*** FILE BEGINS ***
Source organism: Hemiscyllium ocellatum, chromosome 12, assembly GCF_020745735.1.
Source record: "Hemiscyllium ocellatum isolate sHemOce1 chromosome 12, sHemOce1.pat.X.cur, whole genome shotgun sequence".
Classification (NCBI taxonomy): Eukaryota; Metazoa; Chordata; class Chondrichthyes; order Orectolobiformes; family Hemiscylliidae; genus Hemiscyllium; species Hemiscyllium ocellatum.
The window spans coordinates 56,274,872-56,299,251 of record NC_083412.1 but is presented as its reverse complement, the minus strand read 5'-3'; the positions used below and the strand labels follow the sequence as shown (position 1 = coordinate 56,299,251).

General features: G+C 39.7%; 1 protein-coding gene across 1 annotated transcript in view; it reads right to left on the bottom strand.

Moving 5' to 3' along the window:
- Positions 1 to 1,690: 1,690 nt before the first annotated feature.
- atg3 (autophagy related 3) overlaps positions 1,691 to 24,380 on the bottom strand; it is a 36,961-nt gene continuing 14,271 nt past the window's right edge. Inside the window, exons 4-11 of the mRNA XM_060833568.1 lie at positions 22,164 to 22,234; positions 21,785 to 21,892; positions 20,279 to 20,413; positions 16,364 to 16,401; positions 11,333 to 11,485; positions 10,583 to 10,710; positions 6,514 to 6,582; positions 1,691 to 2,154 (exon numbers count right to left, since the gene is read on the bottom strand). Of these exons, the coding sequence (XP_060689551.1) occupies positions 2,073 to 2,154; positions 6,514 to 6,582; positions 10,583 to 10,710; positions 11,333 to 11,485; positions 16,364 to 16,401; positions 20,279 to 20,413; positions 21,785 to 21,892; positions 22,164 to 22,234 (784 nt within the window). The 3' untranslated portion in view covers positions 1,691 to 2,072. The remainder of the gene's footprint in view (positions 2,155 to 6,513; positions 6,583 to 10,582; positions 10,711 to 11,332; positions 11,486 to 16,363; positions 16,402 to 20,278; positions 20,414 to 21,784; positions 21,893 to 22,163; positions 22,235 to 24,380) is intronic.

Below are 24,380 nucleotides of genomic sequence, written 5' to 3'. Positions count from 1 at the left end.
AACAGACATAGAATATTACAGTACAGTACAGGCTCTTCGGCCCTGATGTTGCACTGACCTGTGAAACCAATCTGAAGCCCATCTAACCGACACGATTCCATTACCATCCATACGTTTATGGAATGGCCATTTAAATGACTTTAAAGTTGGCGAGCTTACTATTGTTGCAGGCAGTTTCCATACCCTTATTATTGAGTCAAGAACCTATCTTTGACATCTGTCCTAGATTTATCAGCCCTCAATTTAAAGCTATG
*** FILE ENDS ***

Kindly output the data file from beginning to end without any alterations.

Source organism: Hemiscyllium ocellatum, chromosome 12, assembly GCF_020745735.1.
Source record: "Hemiscyllium ocellatum isolate sHemOce1 chromosome 12, sHemOce1.pat.X.cur, whole genome shotgun sequence".
Classification (NCBI taxonomy): Eukaryota; Metazoa; Chordata; class Chondrichthyes; order Orectolobiformes; family Hemiscylliidae; genus Hemiscyllium; species Hemiscyllium ocellatum.
The window spans coordinates 56,274,872-56,299,251 of record NC_083412.1 but is presented as its reverse complement, the minus strand read 5'-3'; the positions used below and the strand labels follow the sequence as shown (position 1 = coordinate 56,299,251).

General features: G+C 39.7%; 1 protein-coding gene across 1 annotated transcript in view; it reads right to left on the bottom strand.

Moving 5' to 3' along the window:
- Positions 1 to 1,690: 1,690 nt before the first annotated feature.
- atg3 (autophagy related 3) overlaps positions 1,691 to 24,380 on the bottom strand; it is a 36,961-nt gene continuing 14,271 nt past the window's right edge. Inside the window, exons 4-11 of the mRNA XM_060833568.1 lie at positions 22,164 to 22,234; positions 21,785 to 21,892; positions 20,279 to 20,413; positions 16,364 to 16,401; positions 11,333 to 11,485; positions 10,583 to 10,710; positions 6,514 to 6,582; positions 1,691 to 2,154 (exon numbers count right to left, since the gene is read on the bottom strand). Of these exons, the coding sequence (XP_060689551.1) occupies positions 2,073 to 2,154; positions 6,514 to 6,582; positions 10,583 to 10,710; positions 11,333 to 11,485; positions 16,364 to 16,401; positions 20,279 to 20,413; positions 21,785 to 21,892; positions 22,164 to 22,234 (784 nt within the window). The 3' untranslated portion in view covers positions 1,691 to 2,072. The remainder of the gene's footprint in view (positions 2,155 to 6,513; positions 6,583 to 10,582; positions 10,711 to 11,332; positions 11,486 to 16,363; positions 16,402 to 20,278; positions 20,414 to 21,784; positions 21,893 to 22,163; positions 22,235 to 24,380) is intronic.

Below are 24,380 nucleotides of genomic sequence, written 5' to 3'. Positions count from 1 at the left end.
AACAGACATAGAATATTACAGTACAGTACAGGCTCTTCGGCCCTGATGTTGCACTGACCTGTGAAACCAATCTGAAGCCCATCTAACCGACACGATTCCATTACCATCCATACGTTTATGGAATGGCCATTTAAATGACTTTAAAGTTGGCGAGCTTACTATTGTTGCAGGCAGTTTCCATACCCTTATTATTGAGTCAAGAACCTATCTTTGACATCTGTCCTAGATTTATCAGCCCTCAATTTAAAGCTATG